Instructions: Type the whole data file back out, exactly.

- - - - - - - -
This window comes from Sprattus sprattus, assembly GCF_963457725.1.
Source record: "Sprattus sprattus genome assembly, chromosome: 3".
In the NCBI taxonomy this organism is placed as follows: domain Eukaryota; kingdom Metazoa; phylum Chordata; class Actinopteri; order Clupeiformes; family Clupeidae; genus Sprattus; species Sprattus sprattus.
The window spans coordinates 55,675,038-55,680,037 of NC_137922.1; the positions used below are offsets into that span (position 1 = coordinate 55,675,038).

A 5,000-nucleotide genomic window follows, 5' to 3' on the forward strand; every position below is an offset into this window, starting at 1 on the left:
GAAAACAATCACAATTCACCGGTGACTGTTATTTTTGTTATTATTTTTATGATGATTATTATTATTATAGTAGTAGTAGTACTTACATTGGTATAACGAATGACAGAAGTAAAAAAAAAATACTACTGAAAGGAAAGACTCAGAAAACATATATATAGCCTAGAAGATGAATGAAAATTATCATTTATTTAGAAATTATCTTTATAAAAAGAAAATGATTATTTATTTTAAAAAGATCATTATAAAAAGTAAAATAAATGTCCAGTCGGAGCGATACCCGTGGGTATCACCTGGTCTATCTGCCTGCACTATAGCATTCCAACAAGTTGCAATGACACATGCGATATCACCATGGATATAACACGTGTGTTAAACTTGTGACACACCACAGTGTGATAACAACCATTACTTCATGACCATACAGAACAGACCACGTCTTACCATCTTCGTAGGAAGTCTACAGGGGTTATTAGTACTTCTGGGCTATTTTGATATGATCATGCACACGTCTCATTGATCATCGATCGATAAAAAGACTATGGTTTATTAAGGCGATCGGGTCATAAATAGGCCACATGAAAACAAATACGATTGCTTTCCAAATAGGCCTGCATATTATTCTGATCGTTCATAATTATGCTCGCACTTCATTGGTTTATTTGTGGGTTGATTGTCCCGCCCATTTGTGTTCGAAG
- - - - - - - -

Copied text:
This window comes from Sprattus sprattus, assembly GCF_963457725.1.
Source record: "Sprattus sprattus genome assembly, chromosome: 3".
In the NCBI taxonomy this organism is placed as follows: domain Eukaryota; kingdom Metazoa; phylum Chordata; class Actinopteri; order Clupeiformes; family Clupeidae; genus Sprattus; species Sprattus sprattus.
The window spans coordinates 55,675,038-55,680,037 of NC_137922.1; the positions used below are offsets into that span (position 1 = coordinate 55,675,038).

A 5,000-nucleotide genomic window follows, 5' to 3' on the forward strand; every position below is an offset into this window, starting at 1 on the left:
GAAAACAATCACAATTCACCGGTGACTGTTATTTTTGTTATTATTTTTATGATGATTATTATTATTATAGTAGTAGTAGTACTTACATTGGTATAACGAATGACAGAAGTAAAAAAAAAATACTACTGAAAGGAAAGACTCAGAAAACATATATATAGCCTAGAAGATGAATGAAAATTATCATTTATTTAGAAATTATCTTTATAAAAAGAAAATGATTATTTATTTTAAAAAGATCATTATAAAAAGTAAAATAAATGTCCAGTCGGAGCGATACCCGTGGGTATCACCTGGTCTATCTGCCTGCACTATAGCATTCCAACAAGTTGCAATGACACATGCGATATCACCATGGATATAACACGTGTGTTAAACTTGTGACACACCACAGTGTGATAACAACCATTACTTCATGACCATACAGAACAGACCACGTCTTACCATCTTCGTAGGAAGTCTACAGGGGTTATTAGTACTTCTGGGCTATTTTGATATGATCATGCACACGTCTCATTGATCATCGATCGATAAAAAGACTATGGTTTATTAAGGCGATCGGGTCATAAATAGGCCACATGAAAACAAATACGATTGCTTTCCAAATAGGCCTGCATATTATTCTGATCGTTCATAATTATGCTCGCACTTCATTGGTTTATTTGTGGGTTGATTGTCCCGCCCATTTGTGTTCGAAG